3. If you have #1 and #2, consider taking the Safety Trained Supervisor (STS) or Construction Health and Safety Technician (CHST) exams. These exams are run by the BCSP, that’s where I got my CSP. Sure, there are other certifications out there, but these are the gold standard.

4. Fine-tune your resume. Heck, send it to me, and I’ll help you out. abbyferri at gmail dot com. A tradesperson with 5-10 years of experience on jobsites that has #1 and #2 and working towards #3 is a unicorn!! You’ve got to have your resume tuned right to highlight your “progressive safety responsibility” and your safety education.

5. For those of you who have been on a jobsite your entire life, your computer skills may be lacking. Sit down with your teenager or millennial of choice, and let them show you the basics of Microsoft Word/Excel/Powerpoint, email, internet (osha.gov of course), and take a basic typing class. Hunting and pecking will get you by, but safety administrative tasks have grown, so you will want to be a quick typer so you can get back out on the jobsite.

If you’re a contractor reading this, and you’re facing a shortage of good safety folks at your company, I have advice for you too:

1. Identify field employees who are looking for more out of their career. Bonus points if those people have an interest or aptitude for safety.

2. Offer an OSHA 30 Hour class on 4 consecutive Saturdays or in the evenings at a jobsite. Or offer it online if you use ClickSafety, PureSafety or other online training provider.

3. Coordinate a study group for the STS and/or CHST. Pick a Project Manager or Project Engineer to lead the group. Your safety personnel are too busy and it will be much more effective to use them as your resource vs. teacher.

4. #2 and #3 are a resume-builder for everyone, you’ll be surprised at the interest if you offer them. If you do government work, you should already be offering these two classes/groups at least once a year.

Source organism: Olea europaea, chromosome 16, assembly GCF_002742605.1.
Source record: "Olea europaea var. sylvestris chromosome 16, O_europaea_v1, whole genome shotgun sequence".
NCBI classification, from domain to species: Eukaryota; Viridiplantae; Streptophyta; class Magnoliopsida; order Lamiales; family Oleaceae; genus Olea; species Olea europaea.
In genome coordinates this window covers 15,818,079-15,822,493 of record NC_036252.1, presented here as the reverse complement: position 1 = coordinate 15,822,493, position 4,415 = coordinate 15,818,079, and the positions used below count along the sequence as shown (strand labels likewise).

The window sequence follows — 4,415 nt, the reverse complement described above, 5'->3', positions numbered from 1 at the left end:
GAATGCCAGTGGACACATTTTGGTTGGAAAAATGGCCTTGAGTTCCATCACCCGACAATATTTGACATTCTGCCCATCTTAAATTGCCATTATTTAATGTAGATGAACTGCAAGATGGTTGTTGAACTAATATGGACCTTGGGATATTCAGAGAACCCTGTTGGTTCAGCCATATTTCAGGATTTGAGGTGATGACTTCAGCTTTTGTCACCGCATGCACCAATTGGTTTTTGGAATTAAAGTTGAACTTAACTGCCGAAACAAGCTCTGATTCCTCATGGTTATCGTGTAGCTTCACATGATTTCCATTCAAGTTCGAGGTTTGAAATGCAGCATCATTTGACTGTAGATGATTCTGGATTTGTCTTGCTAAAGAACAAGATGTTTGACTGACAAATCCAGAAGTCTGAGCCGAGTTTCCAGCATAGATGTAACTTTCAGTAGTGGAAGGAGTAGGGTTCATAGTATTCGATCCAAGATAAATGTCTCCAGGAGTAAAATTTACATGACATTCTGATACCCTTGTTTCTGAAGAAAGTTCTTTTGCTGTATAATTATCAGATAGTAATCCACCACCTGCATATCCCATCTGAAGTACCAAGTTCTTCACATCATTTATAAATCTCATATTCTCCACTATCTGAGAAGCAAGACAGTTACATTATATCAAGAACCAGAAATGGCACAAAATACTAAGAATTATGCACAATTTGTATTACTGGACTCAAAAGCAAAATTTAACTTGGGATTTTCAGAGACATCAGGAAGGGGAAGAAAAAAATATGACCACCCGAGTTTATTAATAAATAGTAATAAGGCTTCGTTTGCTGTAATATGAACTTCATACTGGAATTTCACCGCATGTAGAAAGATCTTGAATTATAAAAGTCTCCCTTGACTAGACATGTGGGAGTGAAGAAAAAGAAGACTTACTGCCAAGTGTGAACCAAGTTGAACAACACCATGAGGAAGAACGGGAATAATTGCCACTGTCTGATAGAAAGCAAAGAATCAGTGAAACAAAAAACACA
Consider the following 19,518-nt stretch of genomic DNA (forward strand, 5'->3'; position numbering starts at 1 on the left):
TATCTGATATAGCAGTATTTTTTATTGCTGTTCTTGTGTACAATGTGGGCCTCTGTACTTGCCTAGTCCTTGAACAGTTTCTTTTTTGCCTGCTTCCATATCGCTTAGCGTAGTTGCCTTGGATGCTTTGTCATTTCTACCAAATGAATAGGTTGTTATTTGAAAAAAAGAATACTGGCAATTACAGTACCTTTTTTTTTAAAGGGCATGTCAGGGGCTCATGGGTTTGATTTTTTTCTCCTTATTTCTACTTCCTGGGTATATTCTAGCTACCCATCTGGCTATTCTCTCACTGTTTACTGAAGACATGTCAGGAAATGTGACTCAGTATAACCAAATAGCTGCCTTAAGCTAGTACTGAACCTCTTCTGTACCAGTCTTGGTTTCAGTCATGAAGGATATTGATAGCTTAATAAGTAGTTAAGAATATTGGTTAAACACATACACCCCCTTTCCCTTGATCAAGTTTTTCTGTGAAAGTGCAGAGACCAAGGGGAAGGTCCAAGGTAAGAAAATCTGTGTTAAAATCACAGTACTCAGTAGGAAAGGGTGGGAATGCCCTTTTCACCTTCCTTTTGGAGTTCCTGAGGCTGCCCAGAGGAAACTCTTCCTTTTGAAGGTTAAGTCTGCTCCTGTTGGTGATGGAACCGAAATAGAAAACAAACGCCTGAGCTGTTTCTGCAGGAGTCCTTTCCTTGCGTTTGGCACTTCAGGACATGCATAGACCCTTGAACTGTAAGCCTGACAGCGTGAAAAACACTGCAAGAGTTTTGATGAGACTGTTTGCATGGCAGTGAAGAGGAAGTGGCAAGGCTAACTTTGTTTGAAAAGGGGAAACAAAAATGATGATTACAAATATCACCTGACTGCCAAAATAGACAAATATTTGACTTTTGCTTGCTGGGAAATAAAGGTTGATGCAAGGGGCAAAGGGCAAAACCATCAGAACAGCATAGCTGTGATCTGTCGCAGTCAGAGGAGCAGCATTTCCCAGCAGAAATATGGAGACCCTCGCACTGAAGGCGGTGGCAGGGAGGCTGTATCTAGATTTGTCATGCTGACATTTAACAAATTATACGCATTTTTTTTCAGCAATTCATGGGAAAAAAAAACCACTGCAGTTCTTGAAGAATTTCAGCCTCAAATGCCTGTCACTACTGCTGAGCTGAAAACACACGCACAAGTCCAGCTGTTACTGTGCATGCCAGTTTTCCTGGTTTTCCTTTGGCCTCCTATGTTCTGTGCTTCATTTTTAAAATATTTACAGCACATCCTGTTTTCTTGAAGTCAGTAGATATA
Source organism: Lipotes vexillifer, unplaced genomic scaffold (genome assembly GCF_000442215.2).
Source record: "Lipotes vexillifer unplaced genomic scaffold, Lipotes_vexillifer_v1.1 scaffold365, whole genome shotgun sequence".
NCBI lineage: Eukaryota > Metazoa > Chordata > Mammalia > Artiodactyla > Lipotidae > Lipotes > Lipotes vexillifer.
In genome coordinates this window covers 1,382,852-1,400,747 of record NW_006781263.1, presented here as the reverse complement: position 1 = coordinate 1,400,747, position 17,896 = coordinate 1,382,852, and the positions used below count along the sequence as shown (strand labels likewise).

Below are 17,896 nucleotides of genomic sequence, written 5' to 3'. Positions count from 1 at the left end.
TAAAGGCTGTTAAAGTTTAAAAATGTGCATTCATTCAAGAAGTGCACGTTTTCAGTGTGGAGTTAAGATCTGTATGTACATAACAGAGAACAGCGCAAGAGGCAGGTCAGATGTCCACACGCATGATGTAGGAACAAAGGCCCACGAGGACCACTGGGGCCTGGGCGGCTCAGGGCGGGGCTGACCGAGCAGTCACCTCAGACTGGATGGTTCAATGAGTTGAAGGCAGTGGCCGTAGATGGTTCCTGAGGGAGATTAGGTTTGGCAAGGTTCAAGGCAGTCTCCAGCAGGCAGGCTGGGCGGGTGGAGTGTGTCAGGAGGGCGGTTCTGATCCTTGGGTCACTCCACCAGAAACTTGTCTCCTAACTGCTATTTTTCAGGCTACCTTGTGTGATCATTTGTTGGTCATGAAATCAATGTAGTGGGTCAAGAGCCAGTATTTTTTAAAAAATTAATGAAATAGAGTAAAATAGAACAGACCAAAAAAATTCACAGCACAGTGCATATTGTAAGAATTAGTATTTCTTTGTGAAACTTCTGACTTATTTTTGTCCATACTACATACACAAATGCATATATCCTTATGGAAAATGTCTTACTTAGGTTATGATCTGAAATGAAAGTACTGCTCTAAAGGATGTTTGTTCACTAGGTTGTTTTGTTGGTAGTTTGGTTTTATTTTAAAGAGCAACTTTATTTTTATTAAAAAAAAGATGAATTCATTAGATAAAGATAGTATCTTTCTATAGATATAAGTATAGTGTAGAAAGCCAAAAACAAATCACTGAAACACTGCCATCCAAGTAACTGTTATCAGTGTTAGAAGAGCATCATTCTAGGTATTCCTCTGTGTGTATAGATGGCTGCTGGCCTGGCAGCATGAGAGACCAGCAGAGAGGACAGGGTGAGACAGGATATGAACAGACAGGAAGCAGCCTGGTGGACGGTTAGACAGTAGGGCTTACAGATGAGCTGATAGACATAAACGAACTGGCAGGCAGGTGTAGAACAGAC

5. Fine-tune the resumes for the folks identified in #1. Think of projects you’ve got on your horizon and where you can plug them in, the time is now.

Safety is an excellent career choice and it’s been great to me. I enjoy seeing the varied paths that people have taken in their careers. One is not better than the other, just different. I know that safety pros like me who came from college with a Masters in Safety (Environmental, Health, and Safety to be exact) have a tougher road these days because they lack real jobsite experience. It seems contractors are less open to taking on these graduates, but there is definitely a place for them in your program. A Project Manager at my first job after graduation told me to report to the same jobsite for at least a month at 6am. On day one, I went into his office in the trailer, he said “what are you doing in here? get out there and learn.” So I did and I did!

Please let me know in the comments if you’re interested in more info or you can always email me. As we say in safety – sharing is caring and there’s no secrets in safety. I’ve spilled one of mine, more to come!

By: Abby Ferri, CSP

This post originally appeared on http://www.abbyferri.com and through LinkedIn Publishing by Abby Ferri.